Do You See What I See?
Have you ever had a frustrating interaction with an orthopedic surgeon? Unfortunately, it has been my experience as an x-ray tech that this happens on a regular basis. Recently, I have been reflecting about this and asking why. Why is there frustration and tension between x-ray techs and orthopedic surgeons? Aren’t we all on the same team? Don’t we have the same goals?
One goal that we share is our concern for patient outcomes, what we often do not share is the lens with which we view our radiographs. As x-ray techs our primary goal is to please the radiologist by demonstrating the anatomy in a certain way based on long established criteria. Our images are viewed by radiologists in absence of the patient in order to diagnose specific pathologies. The two key differences when you ask yourself what an orthopedic surgeon needs from your images are first of all that they view the images with a patient sitting or standing right in front of them. They are looking to correlate the images you have taken with the appearance and concerns of a live person. Second, the orthopedic surgeon then uses the images to make a treatment plan. This is important because some subtle differences in images can radically change this plan.
For example, look at this oblique ankle:
Most x-ray techs would judge this to be a good oblique ankle projection because the fibulotalar joint is open. But what does an orthopedic surgeon need from this image?
I interviewed several orthopedic surgeons and discovered that when they are looking at an oblique ankle they need to visualize all three joint relationships around the mortise and evaluate if there is any widening on the lateral aspect when compared to the medial. If there is joint space widening the patient requires surgery, if there is not the patient can be treated with a cast only. What a difference this decision makes to the patient! And how frustrating and painful for the patient if the wrong decision is made. Suddenly, it made sense to me why I had experienced orthopedic surgeons asking for repeat mortise views when I thought my original images were acceptable. We had different criteria for what made the image acceptable, and this led to frustration on both sides.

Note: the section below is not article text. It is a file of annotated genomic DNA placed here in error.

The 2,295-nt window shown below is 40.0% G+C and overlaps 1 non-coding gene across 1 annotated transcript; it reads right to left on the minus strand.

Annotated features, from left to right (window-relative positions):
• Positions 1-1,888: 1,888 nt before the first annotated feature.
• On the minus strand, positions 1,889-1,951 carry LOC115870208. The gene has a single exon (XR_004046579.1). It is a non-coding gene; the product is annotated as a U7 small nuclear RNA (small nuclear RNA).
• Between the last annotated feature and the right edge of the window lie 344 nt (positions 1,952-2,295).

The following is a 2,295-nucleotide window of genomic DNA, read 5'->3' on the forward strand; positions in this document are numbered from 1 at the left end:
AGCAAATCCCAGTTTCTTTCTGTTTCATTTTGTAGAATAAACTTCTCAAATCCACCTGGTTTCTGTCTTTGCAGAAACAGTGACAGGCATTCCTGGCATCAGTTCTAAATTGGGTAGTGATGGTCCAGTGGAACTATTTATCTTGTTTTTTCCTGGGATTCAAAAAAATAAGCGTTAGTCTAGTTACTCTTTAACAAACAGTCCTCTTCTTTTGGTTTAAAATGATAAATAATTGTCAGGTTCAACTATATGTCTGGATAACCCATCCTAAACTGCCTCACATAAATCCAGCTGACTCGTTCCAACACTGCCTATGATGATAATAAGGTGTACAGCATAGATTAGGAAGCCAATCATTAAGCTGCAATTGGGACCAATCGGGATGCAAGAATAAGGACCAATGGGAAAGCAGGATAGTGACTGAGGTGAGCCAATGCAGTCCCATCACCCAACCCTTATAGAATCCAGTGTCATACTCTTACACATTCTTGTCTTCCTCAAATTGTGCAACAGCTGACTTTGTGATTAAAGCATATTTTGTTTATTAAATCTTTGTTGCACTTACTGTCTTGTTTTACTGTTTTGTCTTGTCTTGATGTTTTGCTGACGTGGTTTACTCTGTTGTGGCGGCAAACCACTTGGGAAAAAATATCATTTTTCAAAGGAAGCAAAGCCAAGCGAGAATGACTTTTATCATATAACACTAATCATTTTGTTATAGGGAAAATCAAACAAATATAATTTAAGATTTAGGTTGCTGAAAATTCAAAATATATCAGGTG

I discovered these sorts of differences over and over as I investigated different projections. It’s too bad that we do not have a chance to sit down with orthopedic surgeons more often to understand their needs and their perspective on our images, our patients would thank us for this.
Here’s my take away thought for you all: the next time you feel frustrated about the demands placed on you by an orthopedic surgeon, take some time to investigate why they might be making this request. The internet contains a bounty of information when you take the time to look, and one could argue that it falls under our professional responsibilities to do so. After all our ACMDTT Standards of Practice centers around the philosophy of patient centered care. We are professionals who strive to meet the needs of our patients and their families by maintaining competence and utilizing evidence based and reflective practice. We need to be people who never stop learning if it means better outcomes for our patients.
Sherri has been an x-ray and CT technologist for the last 20 years. She recently made a move into an educational role at NAIT because she is a bit of nerd and loves to share interesting facts with other people.